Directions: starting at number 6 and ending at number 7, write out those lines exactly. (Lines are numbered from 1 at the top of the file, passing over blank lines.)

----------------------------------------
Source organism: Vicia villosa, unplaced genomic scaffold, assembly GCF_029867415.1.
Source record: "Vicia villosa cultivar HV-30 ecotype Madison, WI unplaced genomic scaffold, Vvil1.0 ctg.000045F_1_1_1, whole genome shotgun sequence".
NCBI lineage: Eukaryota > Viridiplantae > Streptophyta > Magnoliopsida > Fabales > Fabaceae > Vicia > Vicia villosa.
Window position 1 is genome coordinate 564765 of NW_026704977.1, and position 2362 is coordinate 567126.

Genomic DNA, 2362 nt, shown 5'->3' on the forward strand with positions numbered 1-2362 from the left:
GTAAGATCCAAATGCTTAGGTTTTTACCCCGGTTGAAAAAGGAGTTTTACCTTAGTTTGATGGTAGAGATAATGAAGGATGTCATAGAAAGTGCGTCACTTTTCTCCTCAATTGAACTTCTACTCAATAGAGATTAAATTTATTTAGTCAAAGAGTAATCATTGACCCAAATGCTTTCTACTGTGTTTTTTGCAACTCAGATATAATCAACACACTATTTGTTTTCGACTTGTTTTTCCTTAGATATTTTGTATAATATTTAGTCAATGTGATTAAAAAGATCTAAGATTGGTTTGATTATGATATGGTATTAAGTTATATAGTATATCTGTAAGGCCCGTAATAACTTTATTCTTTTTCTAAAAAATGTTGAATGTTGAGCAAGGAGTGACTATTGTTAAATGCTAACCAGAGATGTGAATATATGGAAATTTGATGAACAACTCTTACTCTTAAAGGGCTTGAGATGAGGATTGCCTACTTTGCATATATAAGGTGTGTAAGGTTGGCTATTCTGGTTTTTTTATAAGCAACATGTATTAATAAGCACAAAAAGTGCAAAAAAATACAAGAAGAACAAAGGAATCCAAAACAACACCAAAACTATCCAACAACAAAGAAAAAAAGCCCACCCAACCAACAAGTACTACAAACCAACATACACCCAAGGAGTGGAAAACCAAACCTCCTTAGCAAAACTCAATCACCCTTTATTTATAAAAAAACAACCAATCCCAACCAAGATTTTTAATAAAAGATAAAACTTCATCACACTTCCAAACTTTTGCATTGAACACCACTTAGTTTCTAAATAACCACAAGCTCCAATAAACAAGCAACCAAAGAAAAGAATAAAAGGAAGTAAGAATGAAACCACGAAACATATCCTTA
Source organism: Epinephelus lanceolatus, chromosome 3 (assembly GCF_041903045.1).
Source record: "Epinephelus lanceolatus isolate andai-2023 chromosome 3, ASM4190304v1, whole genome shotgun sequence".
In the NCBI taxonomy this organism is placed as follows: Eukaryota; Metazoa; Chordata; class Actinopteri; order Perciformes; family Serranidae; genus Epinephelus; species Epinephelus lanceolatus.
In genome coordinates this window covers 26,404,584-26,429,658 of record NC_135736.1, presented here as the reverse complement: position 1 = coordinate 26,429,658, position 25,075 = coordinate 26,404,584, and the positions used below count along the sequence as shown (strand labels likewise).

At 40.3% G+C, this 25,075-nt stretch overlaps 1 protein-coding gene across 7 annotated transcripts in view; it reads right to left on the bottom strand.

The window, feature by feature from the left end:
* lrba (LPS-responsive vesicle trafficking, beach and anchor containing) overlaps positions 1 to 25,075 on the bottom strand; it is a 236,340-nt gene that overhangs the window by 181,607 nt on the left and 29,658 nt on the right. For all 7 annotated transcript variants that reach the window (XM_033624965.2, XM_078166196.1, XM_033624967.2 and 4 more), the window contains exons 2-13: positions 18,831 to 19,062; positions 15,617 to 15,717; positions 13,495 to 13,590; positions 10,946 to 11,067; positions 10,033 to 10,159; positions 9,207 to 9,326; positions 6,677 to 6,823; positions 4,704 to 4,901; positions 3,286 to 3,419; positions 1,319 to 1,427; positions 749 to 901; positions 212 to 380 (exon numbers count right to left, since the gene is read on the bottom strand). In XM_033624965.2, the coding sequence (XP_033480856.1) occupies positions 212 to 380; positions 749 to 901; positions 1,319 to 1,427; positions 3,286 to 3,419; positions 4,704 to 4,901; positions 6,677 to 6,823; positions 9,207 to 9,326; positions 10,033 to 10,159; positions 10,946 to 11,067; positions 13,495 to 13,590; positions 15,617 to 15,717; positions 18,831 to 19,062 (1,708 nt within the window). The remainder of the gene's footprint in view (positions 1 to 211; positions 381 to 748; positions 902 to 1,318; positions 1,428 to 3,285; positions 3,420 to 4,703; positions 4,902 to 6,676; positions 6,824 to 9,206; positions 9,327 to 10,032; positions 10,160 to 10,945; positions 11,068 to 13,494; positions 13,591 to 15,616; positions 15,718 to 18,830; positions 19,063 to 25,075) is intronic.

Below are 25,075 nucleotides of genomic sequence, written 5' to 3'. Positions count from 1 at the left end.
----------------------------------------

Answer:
GTAAGATCCAAATGCTTAGGTTTTTACCCCGGTTGAAAAAGGAGTTTTACCTTAGTTTGATGGTAGAGATAATGAAGGATGTCATAGAAAGTGCGTCACTTTTCTCCTCAATTGAACTTCTACTCAATAGAGATTAAATTTATTTAGTCAAAGAGTAATCATTGACCCAAATGCTTTCTACTGTGTTTTTTGCAACTCAGATATAATCAACACACTATTTGTTTTCGACTTGTTTTTCCTTAGATATTTTGTATAATATTTAGTCAATGTGATTAAAAAGATCTAAGATTGGTTTGATTATGATATGGTATTAAGTTATATAGTATATCTGTAAGGCCCGTAATAACTTTATTCTTTTTCTAAAAAATGTTGAATGTTGAGCAAGGAGTGACTATTGTTAAATGCTAACCAGAGATGTGAATATATGGAAATTTGATGAACAACTCTTACTCTTAAAGGGCTTGAGATGAGGATTGCCTACTTTGCATATATAAGGTGTGTAAGGTTGGCTATTCTGGTTTTTTTATAAGCAACATGTATTAATAAGCACAAAAAGTGCAAAAAAATACAAGAAGAACAAAGGAATCCAAAACAACACCAAAACTATCCAACAACAAAGAAAAAAAGCCCACCCAACCAACAAGTACTACAAACCAACATACACCCAAGGAGTGGAAAACCAAACCTCCTTAGCAAAACTCAATCACCCTTTATTTATAAAAAAACAACCAATCCCAACCAAGATTTTTAATAAAAGATAAAACTTCATCACACTTCCAAACTTTTGCATTGAACACCACTTAGTTTCTAAATAACCACAAGCTCCAATAAACAAGCAACCAAAGAAAAGAATAAAAGGAAGTAAGAATGAAACCACGAAACATATCCTTA
Source organism: Epinephelus lanceolatus, chromosome 3 (assembly GCF_041903045.1).